Wednesday, March 27, 2019

Art I'm Making: Cyanotype progress

Under the heading of "For What it's Worth": I've been working with the new Christina Z. Anderson Cyanotype book, following a couple of months of experimentation on my own (but with the generous help of another member here who happens to live nearby), focused on classic cyanotype and Arches Platine paper.

Looking at the book, I was very impressed by the work by Eugene Starobinskiy (for example, on page 117). Saying to myself "That's the kind of print I want to make!" and reading his comment saying his best-looking prints have been done on Canson XL Watercolor paper (in a 9 x 12 tablet), I decided to start a new calibration using this paper. It has one huge advantage right off the bat--it's much cheaper than Arches Platine. Also, I don't like that the Arches Platine sheets always come with a sticker on them that ruins part of the already expensive paper. On the downside, the Canson paper is less absorbent, making it a little harder to coat evenly. The blues are slightly different, but hard to characterize. The Arches Platine blue is a little fatter, a little more velvety, but I don't dislike the color of the Canson XL.

The Canson seems to give me a much better range of tones. I used Christine's method to determine a base exposure (I hope I've done it right), based on the information on pages 49-53. I've modified my standard processing slightly, by increasing the acidity of the developing water--going from one tbsp of vinegar/quart to 1 tbsp/500ml, essentially doubling the vinegar--although that's still a comparatively small amount.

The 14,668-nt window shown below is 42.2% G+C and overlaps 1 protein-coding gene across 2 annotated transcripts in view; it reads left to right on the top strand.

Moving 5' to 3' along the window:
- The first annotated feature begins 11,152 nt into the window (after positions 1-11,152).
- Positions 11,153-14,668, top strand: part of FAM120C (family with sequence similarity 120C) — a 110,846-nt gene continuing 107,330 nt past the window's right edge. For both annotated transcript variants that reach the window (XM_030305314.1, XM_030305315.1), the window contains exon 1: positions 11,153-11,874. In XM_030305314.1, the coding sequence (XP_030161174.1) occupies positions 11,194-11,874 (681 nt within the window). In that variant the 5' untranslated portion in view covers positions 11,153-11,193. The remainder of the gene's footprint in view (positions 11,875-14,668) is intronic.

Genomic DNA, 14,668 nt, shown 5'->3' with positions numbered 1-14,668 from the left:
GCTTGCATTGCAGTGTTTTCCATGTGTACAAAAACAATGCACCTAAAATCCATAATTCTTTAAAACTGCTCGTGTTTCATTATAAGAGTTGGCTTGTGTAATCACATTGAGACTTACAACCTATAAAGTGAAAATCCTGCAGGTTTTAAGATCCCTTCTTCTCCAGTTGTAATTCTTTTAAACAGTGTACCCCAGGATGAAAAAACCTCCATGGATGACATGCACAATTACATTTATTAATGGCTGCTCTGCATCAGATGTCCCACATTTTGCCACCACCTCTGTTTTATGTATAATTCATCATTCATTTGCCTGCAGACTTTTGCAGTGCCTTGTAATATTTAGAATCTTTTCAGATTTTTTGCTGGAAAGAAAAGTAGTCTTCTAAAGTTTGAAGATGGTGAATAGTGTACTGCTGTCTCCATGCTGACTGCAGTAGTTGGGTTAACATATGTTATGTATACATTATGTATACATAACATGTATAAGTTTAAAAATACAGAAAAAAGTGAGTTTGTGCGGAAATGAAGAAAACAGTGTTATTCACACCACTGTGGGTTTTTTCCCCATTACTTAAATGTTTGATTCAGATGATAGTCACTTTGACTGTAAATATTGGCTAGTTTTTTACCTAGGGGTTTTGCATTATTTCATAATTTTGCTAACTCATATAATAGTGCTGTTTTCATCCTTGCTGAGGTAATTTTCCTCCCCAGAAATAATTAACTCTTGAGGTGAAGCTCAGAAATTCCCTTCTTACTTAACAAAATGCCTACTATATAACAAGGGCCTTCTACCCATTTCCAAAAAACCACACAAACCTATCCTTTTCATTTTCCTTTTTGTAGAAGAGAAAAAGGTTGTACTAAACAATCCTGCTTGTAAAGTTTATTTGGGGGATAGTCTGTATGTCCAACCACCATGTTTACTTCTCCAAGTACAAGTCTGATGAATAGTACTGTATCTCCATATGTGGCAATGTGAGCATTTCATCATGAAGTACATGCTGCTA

The first cyanotype I posted here, and my first real effort was appealing and I put it up with some enthusiasm because I was simply pleased to got an interesting image of any kind (the image of the Transamerica Pyramid in San Francisco). However, the shadows are blocked up in the original print (on the left) and the mid-tones are muddy. Changing to the Canson XL Watercolor paper with the above-noted modification immediately produced a much better result. So, I think I will move forward trying to create a curve for this new paper and development routine. Information about the two prints is given below the images (I hope it's readable). Both were exposed in a beautiful UV-light box my brother made for me. Identical negative. Both classic cyanotype formula from Bostick and Sullivan. Double coated. Naturally, these are images of images, so approximations, but I've made an effort to tweak them so that the on-screen versions look as close as possible to the real prints--although they may look rather different on your monitor. Still, I hope the comparison is of some interest to anyone considering these papers. 

[Having posted this on the Facebook cyanotype page I unexpectedly triggered a long thread with many people much more experience than me. They've convinced me that the Canson is not a good choice for serious work because it has buffers in it that react badly with cyanotype chemistry over time. Although it works very well, it's not archival. Back to the Arches Platine.]

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